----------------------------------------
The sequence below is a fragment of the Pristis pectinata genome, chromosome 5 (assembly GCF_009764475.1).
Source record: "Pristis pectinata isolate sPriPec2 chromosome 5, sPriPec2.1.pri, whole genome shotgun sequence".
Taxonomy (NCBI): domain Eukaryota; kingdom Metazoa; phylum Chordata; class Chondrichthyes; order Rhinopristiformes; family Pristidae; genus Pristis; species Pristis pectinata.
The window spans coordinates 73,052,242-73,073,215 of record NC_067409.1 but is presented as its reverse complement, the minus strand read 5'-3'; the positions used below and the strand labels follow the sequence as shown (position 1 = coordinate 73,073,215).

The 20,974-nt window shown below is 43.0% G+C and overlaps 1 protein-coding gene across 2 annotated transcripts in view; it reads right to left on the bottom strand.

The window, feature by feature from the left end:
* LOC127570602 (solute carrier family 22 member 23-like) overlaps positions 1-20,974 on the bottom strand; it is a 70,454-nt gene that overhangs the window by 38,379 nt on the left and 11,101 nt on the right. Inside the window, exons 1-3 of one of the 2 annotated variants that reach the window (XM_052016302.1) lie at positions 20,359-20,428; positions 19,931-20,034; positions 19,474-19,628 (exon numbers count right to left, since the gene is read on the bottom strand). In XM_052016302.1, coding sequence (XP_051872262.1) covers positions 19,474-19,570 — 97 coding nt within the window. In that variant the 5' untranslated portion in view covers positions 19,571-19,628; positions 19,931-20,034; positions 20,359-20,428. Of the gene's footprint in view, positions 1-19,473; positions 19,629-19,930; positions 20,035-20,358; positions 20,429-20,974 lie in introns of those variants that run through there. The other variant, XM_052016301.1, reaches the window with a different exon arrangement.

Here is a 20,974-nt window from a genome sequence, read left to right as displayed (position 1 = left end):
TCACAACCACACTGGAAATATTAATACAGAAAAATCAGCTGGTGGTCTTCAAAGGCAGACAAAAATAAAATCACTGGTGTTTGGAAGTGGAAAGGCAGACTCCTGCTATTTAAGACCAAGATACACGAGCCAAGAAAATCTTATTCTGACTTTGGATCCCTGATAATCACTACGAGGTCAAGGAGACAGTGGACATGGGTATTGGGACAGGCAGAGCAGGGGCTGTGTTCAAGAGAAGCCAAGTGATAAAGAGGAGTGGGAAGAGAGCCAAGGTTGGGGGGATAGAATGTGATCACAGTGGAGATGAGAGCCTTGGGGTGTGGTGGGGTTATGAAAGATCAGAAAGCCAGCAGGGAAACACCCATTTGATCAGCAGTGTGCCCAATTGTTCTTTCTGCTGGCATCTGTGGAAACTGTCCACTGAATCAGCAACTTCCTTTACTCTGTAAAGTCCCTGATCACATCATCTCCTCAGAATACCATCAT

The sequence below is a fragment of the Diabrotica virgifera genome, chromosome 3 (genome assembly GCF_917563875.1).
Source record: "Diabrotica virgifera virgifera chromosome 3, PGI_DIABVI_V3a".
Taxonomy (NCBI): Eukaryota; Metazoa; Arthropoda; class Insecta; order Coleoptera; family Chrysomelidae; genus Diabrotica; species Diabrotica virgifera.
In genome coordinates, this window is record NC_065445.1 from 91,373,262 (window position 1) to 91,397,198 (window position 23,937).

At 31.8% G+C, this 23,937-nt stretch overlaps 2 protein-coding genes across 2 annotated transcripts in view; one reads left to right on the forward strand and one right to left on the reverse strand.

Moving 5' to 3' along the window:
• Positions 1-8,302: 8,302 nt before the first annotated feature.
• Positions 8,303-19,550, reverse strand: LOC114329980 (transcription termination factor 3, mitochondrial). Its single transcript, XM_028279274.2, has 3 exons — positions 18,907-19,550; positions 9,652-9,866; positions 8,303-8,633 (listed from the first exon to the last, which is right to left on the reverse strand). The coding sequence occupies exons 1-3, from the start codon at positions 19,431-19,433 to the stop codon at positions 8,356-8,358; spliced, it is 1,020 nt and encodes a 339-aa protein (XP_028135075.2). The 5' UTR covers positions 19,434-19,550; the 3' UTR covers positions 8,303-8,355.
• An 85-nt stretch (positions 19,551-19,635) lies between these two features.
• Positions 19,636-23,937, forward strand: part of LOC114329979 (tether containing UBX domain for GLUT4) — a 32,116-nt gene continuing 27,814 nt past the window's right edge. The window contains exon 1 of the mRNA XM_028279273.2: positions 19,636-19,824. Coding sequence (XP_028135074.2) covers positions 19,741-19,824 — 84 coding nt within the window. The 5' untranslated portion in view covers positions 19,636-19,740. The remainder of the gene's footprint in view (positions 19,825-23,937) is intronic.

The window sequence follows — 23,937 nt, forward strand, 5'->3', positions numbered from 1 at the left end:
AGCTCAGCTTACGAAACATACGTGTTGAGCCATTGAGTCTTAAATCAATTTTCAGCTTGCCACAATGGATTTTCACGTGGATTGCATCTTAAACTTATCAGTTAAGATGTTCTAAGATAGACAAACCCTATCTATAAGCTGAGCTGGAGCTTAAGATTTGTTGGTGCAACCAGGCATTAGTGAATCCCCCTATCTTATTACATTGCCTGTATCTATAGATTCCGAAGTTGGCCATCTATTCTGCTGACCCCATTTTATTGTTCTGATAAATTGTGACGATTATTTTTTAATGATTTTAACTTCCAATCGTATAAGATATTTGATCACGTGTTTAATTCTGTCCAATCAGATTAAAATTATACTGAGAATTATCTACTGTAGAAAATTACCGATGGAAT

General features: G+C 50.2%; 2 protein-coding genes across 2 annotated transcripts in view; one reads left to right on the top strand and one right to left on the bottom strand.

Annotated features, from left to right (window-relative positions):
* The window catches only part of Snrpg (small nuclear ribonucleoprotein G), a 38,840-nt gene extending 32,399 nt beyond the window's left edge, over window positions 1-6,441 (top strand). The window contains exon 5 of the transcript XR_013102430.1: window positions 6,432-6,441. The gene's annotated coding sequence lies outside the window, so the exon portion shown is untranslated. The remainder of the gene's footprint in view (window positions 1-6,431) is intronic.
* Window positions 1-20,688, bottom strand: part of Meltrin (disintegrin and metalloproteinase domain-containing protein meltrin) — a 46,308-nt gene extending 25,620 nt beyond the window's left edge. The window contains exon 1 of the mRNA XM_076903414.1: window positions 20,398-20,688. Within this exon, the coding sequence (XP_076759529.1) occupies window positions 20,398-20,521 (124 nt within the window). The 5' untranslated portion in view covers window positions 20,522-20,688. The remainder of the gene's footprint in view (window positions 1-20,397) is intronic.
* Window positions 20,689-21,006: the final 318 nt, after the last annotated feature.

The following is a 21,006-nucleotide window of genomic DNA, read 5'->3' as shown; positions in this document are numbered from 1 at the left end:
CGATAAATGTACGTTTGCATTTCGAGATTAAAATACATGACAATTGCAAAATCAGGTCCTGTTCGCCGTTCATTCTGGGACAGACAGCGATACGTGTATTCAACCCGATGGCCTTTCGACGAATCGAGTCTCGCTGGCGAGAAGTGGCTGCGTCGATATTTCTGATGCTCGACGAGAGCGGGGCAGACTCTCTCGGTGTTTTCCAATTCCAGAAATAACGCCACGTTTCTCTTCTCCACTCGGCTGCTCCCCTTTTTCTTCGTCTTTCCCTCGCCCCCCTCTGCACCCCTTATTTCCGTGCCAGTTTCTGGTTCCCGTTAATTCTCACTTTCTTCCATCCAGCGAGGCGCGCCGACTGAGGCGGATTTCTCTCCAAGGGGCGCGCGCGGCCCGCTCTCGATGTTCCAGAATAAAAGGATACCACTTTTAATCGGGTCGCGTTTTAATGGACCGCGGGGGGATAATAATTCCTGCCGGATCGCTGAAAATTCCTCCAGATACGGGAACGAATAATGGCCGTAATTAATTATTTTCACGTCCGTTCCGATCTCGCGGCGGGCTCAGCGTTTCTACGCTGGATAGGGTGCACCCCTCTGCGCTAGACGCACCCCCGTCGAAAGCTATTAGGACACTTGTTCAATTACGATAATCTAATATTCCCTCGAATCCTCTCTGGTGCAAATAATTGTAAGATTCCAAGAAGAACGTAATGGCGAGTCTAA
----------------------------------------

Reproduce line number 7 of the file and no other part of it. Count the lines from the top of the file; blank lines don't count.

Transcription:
* LOC127570602 (solute carrier family 22 member 23-like) overlaps positions 1-20,974 on the bottom strand; it is a 70,454-nt gene that overhangs the window by 38,379 nt on the left and 11,101 nt on the right. Inside the window, exons 1-3 of one of the 2 annotated variants that reach the window (XM_052016302.1) lie at positions 20,359-20,428; positions 19,931-20,034; positions 19,474-19,628 (exon numbers count right to left, since the gene is read on the bottom strand). In XM_052016302.1, coding sequence (XP_051872262.1) covers positions 19,474-19,570 — 97 coding nt within the window. In that variant the 5' untranslated portion in view covers positions 19,571-19,628; positions 19,931-20,034; positions 20,359-20,428. Of the gene's footprint in view, positions 1-19,473; positions 19,629-19,930; positions 20,035-20,358; positions 20,429-20,974 lie in introns of those variants that run through there. The other variant, XM_052016301.1, reaches the window with a different exon arrangement.